Understanding the Pros and Cons of OSP Surface Finishing in PCBs

As a comprehensive PCBA manufacturer, we aim to shed light on the significance and nuances of OSP (Organic Solderability Preservatives) surface finishing in PCB manufacturing. OSP, or Organic Solderability Preservatives, also known as Copper Protective Agent, is a widely-used surface treatment method that shields exposed copper from air during PCB fabrication. However, as with any technology, OSP comes with its own set of strengths and limitations. Let’s explore the advantages and disadvantages of this surface treatment technique in PCBA.

Advantages of OSP:

OSP serves as a protective barrier between copper and air. Its organic nature sets it apart, making it a cost-effective alternative compared to other treatments like tin-spraying processes. The principle involves chemically cultivating a thin organic film on a clean bare copper surface, often found in computer motherboards.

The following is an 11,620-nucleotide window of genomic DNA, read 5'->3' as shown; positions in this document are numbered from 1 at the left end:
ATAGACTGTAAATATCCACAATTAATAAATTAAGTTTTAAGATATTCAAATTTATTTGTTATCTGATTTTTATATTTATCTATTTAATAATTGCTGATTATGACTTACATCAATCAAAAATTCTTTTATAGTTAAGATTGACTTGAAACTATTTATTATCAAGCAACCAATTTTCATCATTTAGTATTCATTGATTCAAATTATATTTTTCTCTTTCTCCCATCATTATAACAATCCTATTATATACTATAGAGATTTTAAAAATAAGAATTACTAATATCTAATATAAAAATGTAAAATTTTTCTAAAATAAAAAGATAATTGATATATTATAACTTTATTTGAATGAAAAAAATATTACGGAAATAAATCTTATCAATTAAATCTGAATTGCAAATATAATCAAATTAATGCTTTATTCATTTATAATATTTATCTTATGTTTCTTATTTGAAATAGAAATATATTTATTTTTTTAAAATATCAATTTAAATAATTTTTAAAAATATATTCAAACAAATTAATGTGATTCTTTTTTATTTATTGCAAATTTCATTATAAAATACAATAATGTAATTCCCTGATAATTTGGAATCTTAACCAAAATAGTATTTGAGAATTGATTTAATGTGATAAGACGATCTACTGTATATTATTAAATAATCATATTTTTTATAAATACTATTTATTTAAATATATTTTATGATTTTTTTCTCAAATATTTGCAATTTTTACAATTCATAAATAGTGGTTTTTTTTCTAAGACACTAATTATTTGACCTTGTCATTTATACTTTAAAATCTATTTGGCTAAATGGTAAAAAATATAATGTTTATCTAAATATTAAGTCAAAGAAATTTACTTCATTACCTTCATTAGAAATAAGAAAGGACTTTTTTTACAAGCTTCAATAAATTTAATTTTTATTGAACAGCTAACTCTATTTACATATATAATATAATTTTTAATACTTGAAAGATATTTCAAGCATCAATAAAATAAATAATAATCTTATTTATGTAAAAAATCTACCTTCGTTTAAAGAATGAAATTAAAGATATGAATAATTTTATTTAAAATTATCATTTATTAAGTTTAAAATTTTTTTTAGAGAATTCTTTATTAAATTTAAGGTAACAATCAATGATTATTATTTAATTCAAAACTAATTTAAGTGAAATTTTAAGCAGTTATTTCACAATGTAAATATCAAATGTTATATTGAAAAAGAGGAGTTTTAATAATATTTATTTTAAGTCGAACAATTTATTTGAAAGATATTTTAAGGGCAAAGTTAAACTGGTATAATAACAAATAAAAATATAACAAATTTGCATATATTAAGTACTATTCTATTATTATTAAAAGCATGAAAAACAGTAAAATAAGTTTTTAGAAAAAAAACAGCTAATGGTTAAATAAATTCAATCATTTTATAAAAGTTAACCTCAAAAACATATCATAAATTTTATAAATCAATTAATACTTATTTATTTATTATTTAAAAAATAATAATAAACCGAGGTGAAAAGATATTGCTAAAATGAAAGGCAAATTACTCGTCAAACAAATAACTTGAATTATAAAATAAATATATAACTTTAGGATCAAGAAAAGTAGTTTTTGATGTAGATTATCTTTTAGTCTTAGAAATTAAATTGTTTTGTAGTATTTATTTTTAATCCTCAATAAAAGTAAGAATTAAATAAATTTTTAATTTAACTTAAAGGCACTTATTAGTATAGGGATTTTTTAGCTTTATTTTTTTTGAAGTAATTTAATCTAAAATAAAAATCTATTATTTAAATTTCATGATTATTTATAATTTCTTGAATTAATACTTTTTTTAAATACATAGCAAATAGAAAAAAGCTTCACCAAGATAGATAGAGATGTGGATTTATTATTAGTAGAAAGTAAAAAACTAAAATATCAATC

However, there are drawbacks to consider:

OSP’s transparency and lack of color make visual inspection challenging; distinguishing whether OSP treatment has been applied becomes difficult.

OSP’s non-conductive nature interferes with electrical testing, necessitating the removal of the OSP layer using tin paste via stencil printing to facilitate these tests.

OSP is susceptible to corrosion and vulnerable to acid and temperature influences. Prolonged storage or exposure can require re-surface treatment.

An OSP-treated board exposed to air for around ten days becomes unsuitable for component soldering.

This insight provides an overview of OSP surface treatment’s roles and its pros and cons in PCB fabrication. For deeper insights, don’t hesitate to get in touch with MTI PCBA.